If, as Christians believe, Jesus Christ someday reappears, strolling down from Bethany toward Jerusalem's Golden Gate, conservative Americans would probably hail him as a Republican, but on reflection, not really fit to serve on the Supreme Court.
He might not be enthusiastic enough about guns, his ideas on wealth redistribution are just plain socialism, he likely wouldn't be keen on injecting criminals with lethal chemicals, he'd no doubt urge clemency for all the millions of illegal immigrants doing America's scut work and, as a Jew, he might even have a compromise view of abortion.
Sure, he'd allow prayer in schools, but really, do conservatives nowadays want a compromise candidate for Supreme Court justice?
No, they want to replace the late Justice Antonin Scalia with a genetic match of Antonin Scalia, someone who will roar conservative, scathing dissents, and even better, author decisions like DC vs Heller, which declared that the constitution guarantees the literal right to bear arms.
Mind you, had it been Ruth Bader Ginsburg or Elena Kagan or Sonia Sotomayor or Stephen Breyer who'd passed away over the weekend, left-wing advocacy groups across America would already be out with the bullhorns at full blast: "WHAT DO WE WANT? A SOCIAL JUSTICE! WHEN DO WE WANT HER? NOW!"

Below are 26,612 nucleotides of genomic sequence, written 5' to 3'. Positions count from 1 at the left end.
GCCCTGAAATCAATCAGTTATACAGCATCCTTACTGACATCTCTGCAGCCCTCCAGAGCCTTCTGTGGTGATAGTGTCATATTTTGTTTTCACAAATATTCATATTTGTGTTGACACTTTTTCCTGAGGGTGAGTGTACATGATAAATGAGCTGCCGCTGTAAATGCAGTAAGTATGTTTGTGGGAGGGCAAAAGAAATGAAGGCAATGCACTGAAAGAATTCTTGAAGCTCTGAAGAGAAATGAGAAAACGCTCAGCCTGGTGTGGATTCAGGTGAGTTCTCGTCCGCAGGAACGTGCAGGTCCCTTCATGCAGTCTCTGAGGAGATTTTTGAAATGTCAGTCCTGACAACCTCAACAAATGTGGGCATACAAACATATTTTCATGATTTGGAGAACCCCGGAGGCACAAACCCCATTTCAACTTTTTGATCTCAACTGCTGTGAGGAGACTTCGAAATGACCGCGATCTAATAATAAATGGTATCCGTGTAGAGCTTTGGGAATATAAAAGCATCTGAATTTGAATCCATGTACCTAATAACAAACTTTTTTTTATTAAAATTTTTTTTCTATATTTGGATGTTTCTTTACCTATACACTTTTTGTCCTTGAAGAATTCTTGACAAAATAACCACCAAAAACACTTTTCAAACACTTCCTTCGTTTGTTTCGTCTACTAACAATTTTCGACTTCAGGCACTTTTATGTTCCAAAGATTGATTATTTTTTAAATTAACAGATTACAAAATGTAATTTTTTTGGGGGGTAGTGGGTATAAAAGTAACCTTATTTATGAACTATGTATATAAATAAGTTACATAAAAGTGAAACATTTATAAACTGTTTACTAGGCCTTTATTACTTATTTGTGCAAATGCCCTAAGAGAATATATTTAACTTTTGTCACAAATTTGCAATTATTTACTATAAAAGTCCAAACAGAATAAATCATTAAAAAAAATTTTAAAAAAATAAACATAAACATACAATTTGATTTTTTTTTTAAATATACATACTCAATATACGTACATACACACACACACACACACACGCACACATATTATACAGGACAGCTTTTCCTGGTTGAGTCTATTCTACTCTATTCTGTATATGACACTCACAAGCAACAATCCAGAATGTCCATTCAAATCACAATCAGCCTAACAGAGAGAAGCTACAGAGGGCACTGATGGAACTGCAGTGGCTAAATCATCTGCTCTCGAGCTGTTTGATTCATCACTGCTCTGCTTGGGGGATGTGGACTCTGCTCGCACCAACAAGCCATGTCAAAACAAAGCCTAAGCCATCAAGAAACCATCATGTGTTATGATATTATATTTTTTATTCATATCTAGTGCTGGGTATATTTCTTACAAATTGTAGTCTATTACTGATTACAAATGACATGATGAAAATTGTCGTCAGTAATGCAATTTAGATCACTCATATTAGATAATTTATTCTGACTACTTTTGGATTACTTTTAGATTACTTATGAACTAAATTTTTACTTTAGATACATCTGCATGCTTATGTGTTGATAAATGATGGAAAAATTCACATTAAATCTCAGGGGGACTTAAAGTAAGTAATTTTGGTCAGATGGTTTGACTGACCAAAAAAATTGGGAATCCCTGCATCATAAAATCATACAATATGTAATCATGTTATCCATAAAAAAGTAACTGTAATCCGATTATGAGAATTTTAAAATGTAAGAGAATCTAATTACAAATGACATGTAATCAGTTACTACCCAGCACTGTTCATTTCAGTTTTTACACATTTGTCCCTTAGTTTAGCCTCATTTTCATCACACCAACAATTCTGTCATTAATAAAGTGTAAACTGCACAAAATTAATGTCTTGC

As a matter of fact, the replacement of Justice Scalia, who was found dead Saturday at a hunting resort in Texas, is already becoming a big, bitterly disputed political issue in the presidential election, exactly what you'd think such an appointment should not be.
It's all about the binary
But that is America: nothing, not even a tribunal at the pinnacle of a system that is supposed to dispense blind, apolitical justice, is exempt from the left/right, Democrat/Republican, conservative/liberal binary that suffuses every aspect of the nation's life.
Antonin Scalia is seen here on July 7, 1986, as a nominee to serve on the Supreme Court, next to U.S. President Ronald Reagan in the White House Oval Office. (Bill Fitz-Patrick/White House/Ronald Reagan Library/Reuters)
The court reliably splits 4-4 along partisan lines, with the right-leaning Justice Anthony Kennedy often casting the deciding vote one way or the other, which makes Kennedy a man of great power, and also makes him look like the only independent thinker on the bench.
In other democracies, supreme court judges are more apt to have minds of their own; several of the decisions that struck down Stephen Harper's unconstitutional initiatives were unanimous, joined even by judges appointed by Harper.
Frank Iacobucci, a former member of the Canadian Supremes, once told me that during his 13 years on the bench, "I had no idea what any of my colleagues' political background and preferences were.
"Their politics and political views," he said, "were not evident in their work. If they were there, they were so subtle that I missed them."
Canadians like our Supremes
As a result, polls have suggested the Canadian Supreme Court enjoys the approval of a strong majority of Canadians; something like 70 per cent.